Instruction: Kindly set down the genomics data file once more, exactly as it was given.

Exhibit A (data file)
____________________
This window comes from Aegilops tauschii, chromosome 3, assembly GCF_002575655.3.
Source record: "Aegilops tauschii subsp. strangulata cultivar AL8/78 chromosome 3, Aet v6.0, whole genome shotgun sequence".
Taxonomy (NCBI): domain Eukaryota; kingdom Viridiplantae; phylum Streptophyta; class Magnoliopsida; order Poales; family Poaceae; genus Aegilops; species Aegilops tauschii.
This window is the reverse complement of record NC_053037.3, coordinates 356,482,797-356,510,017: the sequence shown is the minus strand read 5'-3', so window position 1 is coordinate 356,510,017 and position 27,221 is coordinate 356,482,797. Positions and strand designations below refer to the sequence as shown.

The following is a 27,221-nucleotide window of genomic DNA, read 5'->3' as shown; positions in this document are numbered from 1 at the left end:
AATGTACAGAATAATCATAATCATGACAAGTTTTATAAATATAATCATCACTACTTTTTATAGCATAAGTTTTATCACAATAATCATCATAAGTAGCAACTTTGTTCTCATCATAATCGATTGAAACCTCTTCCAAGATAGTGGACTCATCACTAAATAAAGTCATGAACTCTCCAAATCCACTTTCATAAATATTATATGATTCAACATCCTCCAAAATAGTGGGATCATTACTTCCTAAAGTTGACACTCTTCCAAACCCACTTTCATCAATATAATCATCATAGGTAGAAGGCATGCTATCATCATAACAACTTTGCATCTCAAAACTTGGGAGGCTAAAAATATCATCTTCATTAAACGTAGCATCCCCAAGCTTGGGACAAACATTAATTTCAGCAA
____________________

This window comes from Aegilops tauschii, chromosome 3, assembly GCF_002575655.3.
Source record: "Aegilops tauschii subsp. strangulata cultivar AL8/78 chromosome 3, Aet v6.0, whole genome shotgun sequence".
Taxonomy (NCBI): domain Eukaryota; kingdom Viridiplantae; phylum Streptophyta; class Magnoliopsida; order Poales; family Poaceae; genus Aegilops; species Aegilops tauschii.
This window is the reverse complement of record NC_053037.3, coordinates 356,482,797-356,510,017: the sequence shown is the minus strand read 5'-3', so window position 1 is coordinate 356,510,017 and position 27,221 is coordinate 356,482,797. Positions and strand designations below refer to the sequence as shown.

The following is a 27,221-nucleotide window of genomic DNA, read 5'->3' as shown; positions in this document are numbered from 1 at the left end:
AATGTACAGAATAATCATAATCATGACAAGTTTTATAAATATAATCATCACTACTTTTTATAGCATAAGTTTTATCACAATAATCATCATAAGTAGCAACTTTGTTCTCATCATAATCGATTGAAACCTCTTCCAAGATAGTGGACTCATCACTAAATAAAGTCATGAACTCTCCAAATCCACTTTCATAAATATTATATGATTCAACATCCTCCAAAATAGTGGGATCATTACTTCCTAAAGTTGACACTCTTCCAAACCCACTTTCATCAATATAATCATCATAGGTAGAAGGCATGCTATCATCATAACAACTTTGCATCTCAAAACTTGGGAGGCTAAAAATATCATCTTCATTAAACGTAGCATCCCCAAGCTTGGGACAAACATTAATTTCAGCAA